Tech N9ne’s 13th studio album, Something Else, debuts at #4. This ties 2011’s All 6’s & 7’s as his highest-charting album to date.
Backstreet Boys’ In A World Like This debuts at #5. It’s the boy band’s sixth top five album; its first since 2005’s Never Gone. This is the Boys’ ninth top 10 album (counting a 2011 collabo with New Kids on the Block.) That’s their entire output.
Question: The members of Backstreet Boys currently range in age from 33 to 41. Is it time to stop calling them a “boy band”? Discuss amongst yourselves.
The Teen Beach Movie
soundtrack drops from #3 to #6. It’s #1 on Top Soundtracks for the third week. It’s the first TV soundtrack to top this chart for three or more weeks since Glee: The Music: The Christmas Album
logged four weeks at #1 in November and December 2011.
Emblem3’s debut album, Nothing To Lose, debuts at #7. The trio gained fame on Fox’s The X Factor. It is set to open for Selena Gomez on her tour, which begins Aug. 14. “Chloe (You’re The One That I Want)” entered the Hot 100 last week at #98. (Note that three acts with numbers embedded in their names debut in this week’s top 10: Five Finger Death Punch, Tech N9ne and Emblem3.)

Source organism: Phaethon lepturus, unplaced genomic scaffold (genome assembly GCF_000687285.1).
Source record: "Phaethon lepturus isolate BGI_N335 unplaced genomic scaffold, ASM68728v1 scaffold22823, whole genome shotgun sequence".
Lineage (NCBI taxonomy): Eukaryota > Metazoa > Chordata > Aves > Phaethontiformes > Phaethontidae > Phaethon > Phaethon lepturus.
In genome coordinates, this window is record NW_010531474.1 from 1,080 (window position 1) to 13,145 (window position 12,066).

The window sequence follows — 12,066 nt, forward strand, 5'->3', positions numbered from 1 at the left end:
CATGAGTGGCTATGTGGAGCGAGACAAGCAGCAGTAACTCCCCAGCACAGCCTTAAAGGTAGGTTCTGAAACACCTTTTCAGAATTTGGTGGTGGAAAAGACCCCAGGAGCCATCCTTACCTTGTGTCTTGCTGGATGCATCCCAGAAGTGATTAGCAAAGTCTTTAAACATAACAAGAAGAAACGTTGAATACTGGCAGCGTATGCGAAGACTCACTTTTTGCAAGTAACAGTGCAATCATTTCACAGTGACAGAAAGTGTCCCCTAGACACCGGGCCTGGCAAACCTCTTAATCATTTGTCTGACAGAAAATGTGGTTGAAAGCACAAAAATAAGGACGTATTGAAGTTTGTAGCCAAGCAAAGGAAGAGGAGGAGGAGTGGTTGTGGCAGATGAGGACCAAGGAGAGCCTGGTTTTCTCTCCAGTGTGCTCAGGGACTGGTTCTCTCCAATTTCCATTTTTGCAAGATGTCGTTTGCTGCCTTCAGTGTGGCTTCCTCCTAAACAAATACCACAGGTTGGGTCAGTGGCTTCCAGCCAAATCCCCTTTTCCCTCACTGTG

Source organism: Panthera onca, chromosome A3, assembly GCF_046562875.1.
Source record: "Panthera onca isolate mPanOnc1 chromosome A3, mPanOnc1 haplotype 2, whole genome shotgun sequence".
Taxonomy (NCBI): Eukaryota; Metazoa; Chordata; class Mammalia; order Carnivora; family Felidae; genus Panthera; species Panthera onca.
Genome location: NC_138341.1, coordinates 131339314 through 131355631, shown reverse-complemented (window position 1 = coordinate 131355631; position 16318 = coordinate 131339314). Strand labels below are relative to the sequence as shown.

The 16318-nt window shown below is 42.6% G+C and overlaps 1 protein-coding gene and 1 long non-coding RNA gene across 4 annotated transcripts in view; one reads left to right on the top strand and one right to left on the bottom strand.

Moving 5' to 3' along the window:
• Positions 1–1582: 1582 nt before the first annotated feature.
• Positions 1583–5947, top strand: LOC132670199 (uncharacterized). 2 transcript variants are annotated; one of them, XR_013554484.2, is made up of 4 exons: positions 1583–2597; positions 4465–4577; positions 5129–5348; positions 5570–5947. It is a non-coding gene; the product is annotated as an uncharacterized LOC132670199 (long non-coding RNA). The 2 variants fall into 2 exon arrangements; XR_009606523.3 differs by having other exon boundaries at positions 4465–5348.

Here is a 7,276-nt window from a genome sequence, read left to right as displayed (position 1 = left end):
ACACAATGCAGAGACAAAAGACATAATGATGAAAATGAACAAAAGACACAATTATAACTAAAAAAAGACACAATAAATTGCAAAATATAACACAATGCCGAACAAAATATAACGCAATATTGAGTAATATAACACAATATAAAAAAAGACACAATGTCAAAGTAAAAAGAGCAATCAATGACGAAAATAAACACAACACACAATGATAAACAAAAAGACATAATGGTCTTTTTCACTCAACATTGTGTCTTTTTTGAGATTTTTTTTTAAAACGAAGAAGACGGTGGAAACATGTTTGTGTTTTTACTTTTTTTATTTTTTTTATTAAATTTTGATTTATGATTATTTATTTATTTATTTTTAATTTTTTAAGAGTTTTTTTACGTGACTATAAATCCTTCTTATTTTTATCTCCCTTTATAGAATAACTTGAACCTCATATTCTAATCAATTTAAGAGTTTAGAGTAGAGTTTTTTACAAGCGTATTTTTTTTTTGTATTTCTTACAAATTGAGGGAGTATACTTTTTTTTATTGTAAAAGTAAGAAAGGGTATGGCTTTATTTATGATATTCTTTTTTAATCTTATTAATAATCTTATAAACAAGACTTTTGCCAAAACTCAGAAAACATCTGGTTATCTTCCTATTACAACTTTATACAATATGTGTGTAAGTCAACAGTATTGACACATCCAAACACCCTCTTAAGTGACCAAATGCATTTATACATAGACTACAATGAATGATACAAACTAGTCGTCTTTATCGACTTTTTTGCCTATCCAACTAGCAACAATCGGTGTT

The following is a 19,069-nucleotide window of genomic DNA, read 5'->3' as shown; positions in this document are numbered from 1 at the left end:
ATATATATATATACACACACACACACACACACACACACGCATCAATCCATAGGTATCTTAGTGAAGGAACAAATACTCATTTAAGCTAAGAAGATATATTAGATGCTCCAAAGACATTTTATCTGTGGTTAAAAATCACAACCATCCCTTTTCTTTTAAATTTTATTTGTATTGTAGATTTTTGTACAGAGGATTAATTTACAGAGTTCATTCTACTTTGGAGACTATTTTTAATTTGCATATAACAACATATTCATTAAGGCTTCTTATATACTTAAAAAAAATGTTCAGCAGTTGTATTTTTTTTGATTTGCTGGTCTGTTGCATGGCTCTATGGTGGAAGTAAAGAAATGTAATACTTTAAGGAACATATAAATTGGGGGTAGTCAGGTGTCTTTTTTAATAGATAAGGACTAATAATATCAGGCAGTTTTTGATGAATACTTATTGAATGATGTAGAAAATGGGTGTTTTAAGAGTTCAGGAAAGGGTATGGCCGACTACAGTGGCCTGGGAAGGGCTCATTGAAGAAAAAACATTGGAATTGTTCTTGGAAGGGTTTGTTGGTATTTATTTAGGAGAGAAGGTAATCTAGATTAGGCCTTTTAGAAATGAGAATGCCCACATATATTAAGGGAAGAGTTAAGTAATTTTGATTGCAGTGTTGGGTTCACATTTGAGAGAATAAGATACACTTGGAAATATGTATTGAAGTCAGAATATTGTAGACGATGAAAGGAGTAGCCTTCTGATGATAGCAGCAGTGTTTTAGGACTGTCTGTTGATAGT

Florida Georgia Line’s Here’s To The Good Times drops from #6 to #10. The album holds at #1 on Top Country Albums for the seventh week. This enables it to tie the all-time record for most weeks at #1 for an album by an ongoing duo. That record was set in 1996 when Brooks & Dunn’s Borderline spent seven weeks on top. (I’m not counting two collaborations. Waylon & Willie by Waylon Jennings & Willie Nelson logged 11 weeks at #1 in 1978. Pancho & Lefty by Merle Haggard/Willie Nelson logged eight weeks on top in 1983.)
Here’s To The Good Times is the first debut album to log seven or more weeks at #1 on the country chart since Taylor Swift’s Taylor Swift amassed 24 weeks on top in 2007-2008.
“Blurred Lines” by Robin Thicke
returns to #1 on Hot Digital Songs after being displaced last week by One Direction’s